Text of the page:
Unfortunately, many children, especially from low-income families, are not read to in these years. The disparity in reading resources is staggering. According to the New York Times, a study found a ratio of one book for sale for every 300 children in low-income neighborhoods; however, another study found the ratio was 13 books to every one child in middle-income neighborhoods. Children who grow up without sufficient exposure to language often struggle with reading in early grades. An APA study shows that only 20 percent of 4-year-olds in poverty can recognize all 26 letters, compared with 37 percent of their peers at or above the poverty level. When they start off behind, chances are they will stay behind, never achieving their full potential.
Reading aloud to your child every day, beginning at birth, can prevent your child from being part of this startling statistic. Reading builds motivation, curiosity and memory. It nurtures children and encourages them to form a positive association with books and reading later in life. If you read aloud to your children there's a strong chance they'll become good readers and in turn, develop a love of reading that will carry them through school, work and beyond.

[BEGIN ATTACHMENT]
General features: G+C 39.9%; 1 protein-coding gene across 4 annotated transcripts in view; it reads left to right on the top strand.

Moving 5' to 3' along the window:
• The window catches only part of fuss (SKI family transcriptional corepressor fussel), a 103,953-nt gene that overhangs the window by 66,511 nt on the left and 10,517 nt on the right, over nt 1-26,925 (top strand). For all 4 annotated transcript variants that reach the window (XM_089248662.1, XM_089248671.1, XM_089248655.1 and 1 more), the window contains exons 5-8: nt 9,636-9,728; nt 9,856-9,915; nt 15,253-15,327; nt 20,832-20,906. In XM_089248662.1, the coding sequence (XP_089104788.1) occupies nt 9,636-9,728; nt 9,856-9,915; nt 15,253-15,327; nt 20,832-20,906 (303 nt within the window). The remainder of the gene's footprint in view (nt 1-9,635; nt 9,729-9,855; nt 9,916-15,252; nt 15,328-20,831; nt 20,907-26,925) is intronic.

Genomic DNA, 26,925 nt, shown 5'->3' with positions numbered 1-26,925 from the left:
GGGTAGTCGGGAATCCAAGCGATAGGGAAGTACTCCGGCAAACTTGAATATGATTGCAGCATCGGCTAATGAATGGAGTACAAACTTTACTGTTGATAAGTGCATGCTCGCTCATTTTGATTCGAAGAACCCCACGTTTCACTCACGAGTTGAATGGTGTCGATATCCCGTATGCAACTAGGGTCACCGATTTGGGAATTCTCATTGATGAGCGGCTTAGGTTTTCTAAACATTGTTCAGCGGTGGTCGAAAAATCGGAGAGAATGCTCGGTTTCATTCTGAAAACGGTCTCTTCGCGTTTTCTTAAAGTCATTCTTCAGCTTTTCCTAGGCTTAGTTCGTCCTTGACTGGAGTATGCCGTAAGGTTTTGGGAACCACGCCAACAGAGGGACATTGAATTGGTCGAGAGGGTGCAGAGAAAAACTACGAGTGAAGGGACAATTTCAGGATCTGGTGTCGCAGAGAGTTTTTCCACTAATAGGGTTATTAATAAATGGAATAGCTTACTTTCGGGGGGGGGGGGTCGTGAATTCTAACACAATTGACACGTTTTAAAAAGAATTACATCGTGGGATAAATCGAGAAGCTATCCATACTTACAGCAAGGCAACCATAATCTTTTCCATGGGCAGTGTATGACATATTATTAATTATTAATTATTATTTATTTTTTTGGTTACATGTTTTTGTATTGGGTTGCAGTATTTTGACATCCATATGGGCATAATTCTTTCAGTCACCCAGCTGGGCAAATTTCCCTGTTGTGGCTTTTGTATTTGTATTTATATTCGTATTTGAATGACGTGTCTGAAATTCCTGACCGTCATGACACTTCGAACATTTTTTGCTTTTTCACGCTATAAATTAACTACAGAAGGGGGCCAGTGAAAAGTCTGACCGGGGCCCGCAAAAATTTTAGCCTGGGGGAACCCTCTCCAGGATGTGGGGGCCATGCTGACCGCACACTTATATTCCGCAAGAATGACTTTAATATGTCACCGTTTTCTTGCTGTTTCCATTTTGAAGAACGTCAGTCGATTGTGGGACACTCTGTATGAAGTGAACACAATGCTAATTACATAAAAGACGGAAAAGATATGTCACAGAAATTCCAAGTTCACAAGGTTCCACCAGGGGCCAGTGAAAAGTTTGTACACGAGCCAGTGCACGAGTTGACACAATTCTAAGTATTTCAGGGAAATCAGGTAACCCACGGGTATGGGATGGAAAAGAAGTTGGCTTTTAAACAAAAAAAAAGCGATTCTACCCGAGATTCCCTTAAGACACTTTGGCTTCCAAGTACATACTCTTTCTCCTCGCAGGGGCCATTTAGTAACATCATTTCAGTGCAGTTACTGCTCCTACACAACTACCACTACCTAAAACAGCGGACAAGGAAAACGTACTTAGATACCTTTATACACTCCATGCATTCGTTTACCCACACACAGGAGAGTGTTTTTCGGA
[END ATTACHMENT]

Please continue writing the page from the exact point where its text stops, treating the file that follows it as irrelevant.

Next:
Earlier this month, Scholastic unveiled a stunning artwork collection by 13 children's book illustrators who created their personal interpretation of the message "Read Every Day. Lead a Better Life" (#ReadEveryDay). This campaign provides a call-to-action for you to embody this credo in your own home - and also help other families, especially those without easy access to books for their children, to connect with the message in their homes. More than ever, it takes a village to help a child succeed.




So, pick up a book and read with the children in your life. Create a community, explore, imagine and, together, we can create a new generation of readers and a rich set of futures.
Dr Dipesh Navsaria, MPH, MSLIS, MD





Dr Dipesh Navsaria, MPH, MSLIS, MD is the medical director of Reach Out and Read Wisconsin. He is also an assistant professor of pediatrics at the University of Wisconsin School of Medicine and Public Health, Director of the UW Pediatric Early Literacy Projects, and Director of the MD-MPH Dual-Degree Program. Find him on Twitter @navsaria.

Follow Dr Dipesh Navsaria, MPH, MSLIS, MD on Twitter:www.twitter.com/navsaria